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Broiled Salmon with a Ragoût of Lentils & Root Vegetables

Scott Phillips

Servings: four.

The earthy, smoky flavor of the lentil and root-vegetable ragoût is a classic flavor pairing for broiled salmon, since it’s assertive enough to stand up to the bold flavor of the fish. For the lentil ragoût, you can be flexible with the ingredients. If I can’t find smoked pork shoulder, I often use smoked turkey sausage.


For the lentils:

  • 1 cup dried small green French lentils (also called du Puy lentils)
  • 6 oz. smoked pork shoulder butt, smoked pork hock, double-smoked bacon, or smoked turkey sausage, cut into large cubes
  • 1 small onion, peeled and stuck with a clove
  • 1 small carrot, peeled and halved
  • 1 bouquet garni (a few sprigs fresh parsley, 2 sprigs fresh thyme, and 1 bay leaf)

For the vegetables:

  • 2 Tbs. olive oil
  • 1 large carrot, peeled and cut into 1/4-inch dice
  • 2 small turnips (about 7 oz. total), peeled and cut into 1/4-inch dice
  • Kosher salt and freshly ground black pepper
  • 1 Tbs. unsalted butter
  • 1/2 cup finely diced bacon (2 thick slices)
  • 1 Tbs. finely minced shallot
  • 2 tsp. finely minced garlic (about 4 medium cloves)
  • 3/4 cup reserved lentil broth

For the salmon:

  • 3 Tbs. unsalted butter, melted
  • 4 skinless, center-cut salmon fillets (about 6 to 7 oz. each)
  • Kosher salt and freshly ground black pepper
  • Minced fresh flat-leaf parsley for garnish

Nutritional Information

  • Calories (kcal) : 870
  • Fat Calories (kcal): 500
  • Fat (g): 56
  • Saturated Fat (g): 18
  • Polyunsaturated Fat (g): 10
  • Monounsaturated Fat (g): 23
  • Cholesterol (mg): 170
  • Sodium (mg): 1260
  • Carbohydrates (g): 36
  • Fiber (g): 17
  • Protein (g): 56


Cook the lentils:

  • In a large saucepan, combine the lentils, pork butt, onion, carrot, and bouquet garni and cover with water by 2 inches. Bring to a boil, reduce the heat and simmer, covered, until tender, 20 to 30 minutes. Reserve 3/4 cup of the cooking liquid, drain the lentils, discard the vegetables and pork, and set the lentils aside.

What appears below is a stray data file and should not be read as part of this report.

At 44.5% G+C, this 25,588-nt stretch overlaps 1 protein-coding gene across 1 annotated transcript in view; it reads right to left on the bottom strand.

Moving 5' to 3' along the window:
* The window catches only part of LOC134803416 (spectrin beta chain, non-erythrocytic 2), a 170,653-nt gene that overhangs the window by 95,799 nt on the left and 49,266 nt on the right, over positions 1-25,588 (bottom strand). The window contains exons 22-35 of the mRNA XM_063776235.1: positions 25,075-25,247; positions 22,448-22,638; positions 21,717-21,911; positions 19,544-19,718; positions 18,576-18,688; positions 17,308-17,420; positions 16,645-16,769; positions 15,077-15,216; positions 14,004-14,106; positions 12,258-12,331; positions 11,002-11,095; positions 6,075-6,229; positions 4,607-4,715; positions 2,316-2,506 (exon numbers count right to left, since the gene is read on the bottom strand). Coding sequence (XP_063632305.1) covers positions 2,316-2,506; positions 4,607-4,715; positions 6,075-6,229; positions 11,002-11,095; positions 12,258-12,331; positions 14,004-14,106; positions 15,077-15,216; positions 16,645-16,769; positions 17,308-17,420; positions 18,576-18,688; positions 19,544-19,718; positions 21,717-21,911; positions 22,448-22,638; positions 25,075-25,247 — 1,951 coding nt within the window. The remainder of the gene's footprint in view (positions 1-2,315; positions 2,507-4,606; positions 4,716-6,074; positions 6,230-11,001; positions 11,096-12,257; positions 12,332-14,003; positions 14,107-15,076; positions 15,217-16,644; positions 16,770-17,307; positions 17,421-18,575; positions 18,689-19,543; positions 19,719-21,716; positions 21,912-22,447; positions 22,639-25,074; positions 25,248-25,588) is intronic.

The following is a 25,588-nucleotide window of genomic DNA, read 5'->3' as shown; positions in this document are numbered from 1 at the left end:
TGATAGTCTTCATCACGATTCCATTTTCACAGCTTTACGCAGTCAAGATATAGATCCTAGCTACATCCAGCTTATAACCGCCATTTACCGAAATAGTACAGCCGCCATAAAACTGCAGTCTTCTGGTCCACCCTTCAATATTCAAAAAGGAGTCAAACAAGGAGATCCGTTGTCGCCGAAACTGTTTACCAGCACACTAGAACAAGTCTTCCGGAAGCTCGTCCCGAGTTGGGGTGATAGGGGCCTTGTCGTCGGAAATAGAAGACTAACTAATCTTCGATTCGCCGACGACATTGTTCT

Cook the vegetables:

  • Heat the olive oil in a large skillet over medium heat. Add the carrot and turnips, season with salt and cook, stirring occasionally, until just tender, about 5 minutes. Transfer to a small bowl and return the skillet to medium heat. Melt the butter, add the bacon, and cook until almost crisp. Transfer to paper towels with a slotted spoon and set aside. Pour off all but 2 Tbs. of the fat. Add the shallot and garlic to the pan and cook for 1 minute without browning. Add the reserved lentils, sautéed vegetables, bacon, and reserved lentil broth; simmer until the broth has been completely absorbed by the lentils, 3 to 5 minutes. Season with salt and pepper and keep warm.

Cook the salmon:

  • Position an oven rack about 6 inches from the broiler and a second rack in the center of the oven. Heat the broiler on high. Line a rimmed baking sheet with foil and brush the foil lightly with some of the melted butter. Lay the  salmon fillets, skin side down, on the foil; brush the tops and sides generously with the remaining butter and season with salt and pepper. Broil the salmon on the upper rack until the top is nicely browned, about 8 minutes. It should feel fairly firm when pressed with a fingertip and be slightly translucent in the middle if flaked. It will continue to cook a bit on its own once out of the oven, but if it’s still a little rare, turn off the broiler, immediately turn the oven on to 400°F, move the baking sheet to the center rack, and shut the oven door. Bake the salmon until just done, 1 to 2 minutes. Mound the lentils and vegetables on warm dinner plates and set a fillet on top. Garnish with the parsley and serve at once.

Try a Pinot Noir that’s light to medium on tannins and long on fruit, like Pepperwood Grove from California or Coldstream Hills from Australia.


Du Puy lentils are tiny green French lentils that hold their shape well when cooked and have a particularly nice earthy flavor.


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